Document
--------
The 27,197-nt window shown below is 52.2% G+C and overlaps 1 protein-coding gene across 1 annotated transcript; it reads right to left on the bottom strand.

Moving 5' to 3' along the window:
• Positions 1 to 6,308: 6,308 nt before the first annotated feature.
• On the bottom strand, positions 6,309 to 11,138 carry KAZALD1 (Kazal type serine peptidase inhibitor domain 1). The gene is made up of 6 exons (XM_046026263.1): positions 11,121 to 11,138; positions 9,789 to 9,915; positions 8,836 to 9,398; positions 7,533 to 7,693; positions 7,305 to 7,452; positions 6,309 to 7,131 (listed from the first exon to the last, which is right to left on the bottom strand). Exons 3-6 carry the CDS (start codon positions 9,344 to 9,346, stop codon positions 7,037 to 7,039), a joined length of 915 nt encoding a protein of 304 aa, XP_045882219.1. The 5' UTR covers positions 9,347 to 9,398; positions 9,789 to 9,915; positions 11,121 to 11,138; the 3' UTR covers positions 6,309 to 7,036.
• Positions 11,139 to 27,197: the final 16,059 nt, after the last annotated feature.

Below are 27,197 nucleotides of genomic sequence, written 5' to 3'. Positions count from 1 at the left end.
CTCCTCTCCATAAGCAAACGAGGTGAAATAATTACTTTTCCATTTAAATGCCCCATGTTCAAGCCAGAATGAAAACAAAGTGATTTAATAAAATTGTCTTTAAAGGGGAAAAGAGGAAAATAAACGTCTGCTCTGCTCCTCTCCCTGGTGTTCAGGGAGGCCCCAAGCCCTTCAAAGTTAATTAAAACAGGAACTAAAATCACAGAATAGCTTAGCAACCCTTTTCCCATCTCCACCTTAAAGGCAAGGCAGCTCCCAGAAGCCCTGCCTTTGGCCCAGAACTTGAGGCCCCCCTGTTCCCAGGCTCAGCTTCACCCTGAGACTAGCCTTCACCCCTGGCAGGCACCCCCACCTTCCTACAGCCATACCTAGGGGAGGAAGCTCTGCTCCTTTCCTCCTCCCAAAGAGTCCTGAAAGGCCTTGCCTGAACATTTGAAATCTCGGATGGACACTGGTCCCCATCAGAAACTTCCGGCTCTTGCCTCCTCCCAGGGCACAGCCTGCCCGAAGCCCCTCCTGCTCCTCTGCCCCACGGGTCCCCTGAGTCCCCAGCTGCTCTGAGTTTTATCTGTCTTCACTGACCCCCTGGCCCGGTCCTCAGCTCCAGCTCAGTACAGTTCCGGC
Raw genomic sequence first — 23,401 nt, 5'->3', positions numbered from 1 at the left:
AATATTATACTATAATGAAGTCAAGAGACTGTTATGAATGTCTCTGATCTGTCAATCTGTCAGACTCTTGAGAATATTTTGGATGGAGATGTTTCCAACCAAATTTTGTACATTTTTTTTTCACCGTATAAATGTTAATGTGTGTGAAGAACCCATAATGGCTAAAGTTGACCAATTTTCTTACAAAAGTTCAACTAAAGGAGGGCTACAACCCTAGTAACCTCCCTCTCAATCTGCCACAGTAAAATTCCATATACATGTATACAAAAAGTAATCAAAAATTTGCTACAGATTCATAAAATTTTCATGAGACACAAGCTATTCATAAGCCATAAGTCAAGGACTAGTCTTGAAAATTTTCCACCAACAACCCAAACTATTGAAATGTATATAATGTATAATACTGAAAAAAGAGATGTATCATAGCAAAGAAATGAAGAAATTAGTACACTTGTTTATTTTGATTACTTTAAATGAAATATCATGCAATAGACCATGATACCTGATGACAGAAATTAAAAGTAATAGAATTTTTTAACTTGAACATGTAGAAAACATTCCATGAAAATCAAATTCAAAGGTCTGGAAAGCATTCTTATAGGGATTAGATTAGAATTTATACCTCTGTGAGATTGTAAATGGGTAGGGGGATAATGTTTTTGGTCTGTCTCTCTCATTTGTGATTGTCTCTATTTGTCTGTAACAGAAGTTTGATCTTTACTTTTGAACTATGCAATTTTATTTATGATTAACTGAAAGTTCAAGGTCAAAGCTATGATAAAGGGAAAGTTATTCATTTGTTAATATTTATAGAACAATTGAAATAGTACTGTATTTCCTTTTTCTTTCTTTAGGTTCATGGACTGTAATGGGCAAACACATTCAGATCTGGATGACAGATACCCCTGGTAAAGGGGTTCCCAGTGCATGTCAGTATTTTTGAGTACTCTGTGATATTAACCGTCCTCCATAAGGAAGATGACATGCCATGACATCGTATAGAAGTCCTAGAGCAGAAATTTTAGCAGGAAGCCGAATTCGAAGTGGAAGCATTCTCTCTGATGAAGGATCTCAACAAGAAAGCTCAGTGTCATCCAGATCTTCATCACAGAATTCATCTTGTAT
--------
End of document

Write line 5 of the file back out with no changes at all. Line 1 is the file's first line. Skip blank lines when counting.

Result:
• Positions 11,139 to 27,197: the final 16,059 nt, after the last annotated feature.